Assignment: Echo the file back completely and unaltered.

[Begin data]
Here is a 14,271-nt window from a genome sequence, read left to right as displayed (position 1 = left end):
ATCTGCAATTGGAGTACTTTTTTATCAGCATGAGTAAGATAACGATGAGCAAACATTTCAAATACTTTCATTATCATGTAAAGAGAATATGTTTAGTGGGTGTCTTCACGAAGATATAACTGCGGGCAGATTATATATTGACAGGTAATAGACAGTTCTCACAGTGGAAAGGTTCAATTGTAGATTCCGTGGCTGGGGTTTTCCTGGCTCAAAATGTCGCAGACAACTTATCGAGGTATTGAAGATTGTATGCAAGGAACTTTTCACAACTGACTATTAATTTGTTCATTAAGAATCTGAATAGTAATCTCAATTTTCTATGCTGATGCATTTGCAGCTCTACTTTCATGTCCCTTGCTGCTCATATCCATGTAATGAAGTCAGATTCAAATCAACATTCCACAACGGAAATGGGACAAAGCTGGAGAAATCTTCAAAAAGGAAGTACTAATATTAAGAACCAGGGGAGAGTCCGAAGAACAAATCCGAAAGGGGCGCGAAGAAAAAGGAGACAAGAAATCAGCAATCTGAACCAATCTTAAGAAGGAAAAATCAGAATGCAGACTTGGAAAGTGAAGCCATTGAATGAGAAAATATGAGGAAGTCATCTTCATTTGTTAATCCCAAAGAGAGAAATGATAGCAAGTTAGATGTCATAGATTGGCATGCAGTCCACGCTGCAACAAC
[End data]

Here is a 14,271-nt window from a genome sequence, read left to right as displayed (position 1 = left end):
ATCTGCAATTGGAGTACTTTTTTATCAGCATGAGTAAGATAACGATGAGCAAACATTTCAAATACTTTCATTATCATGTAAAGAGAATATGTTTAGTGGGTGTCTTCACGAAGATATAACTGCGGGCAGATTATATATTGACAGGTAATAGACAGTTCTCACAGTGGAAAGGTTCAATTGTAGATTCCGTGGCTGGGGTTTTCCTGGCTCAAAATGTCGCAGACAACTTATCGAGGTATTGAAGATTGTATGCAAGGAACTTTTCACAACTGACTATTAATTTGTTCATTAAGAATCTGAATAGTAATCTCAATTTTCTATGCTGATGCATTTGCAGCTCTACTTTCATGTCCCTTGCTGCTCATATCCATGTAATGAAGTCAGATTCAAATCAACATTCCACAACGGAAATGGGACAAAGCTGGAGAAATCTTCAAAAAGGAAGTACTAATATTAAGAACCAGGGGAGAGTCCGAAGAACAAATCCGAAAGGGGCGCGAAGAAAAAGGAGACAAGAAATCAGCAATCTGAACCAATCTTAAGAAGGAAAAATCAGAATGCAGACTTGGAAAGTGAAGCCATTGAATGAGAAAATATGAGGAAGTCATCTTCATTTGTTAATCCCAAAGAGAGAAATGATAGCAAGTTAGATGTCATAGATTGGCATGCAGTCCACGCTGCAACAAC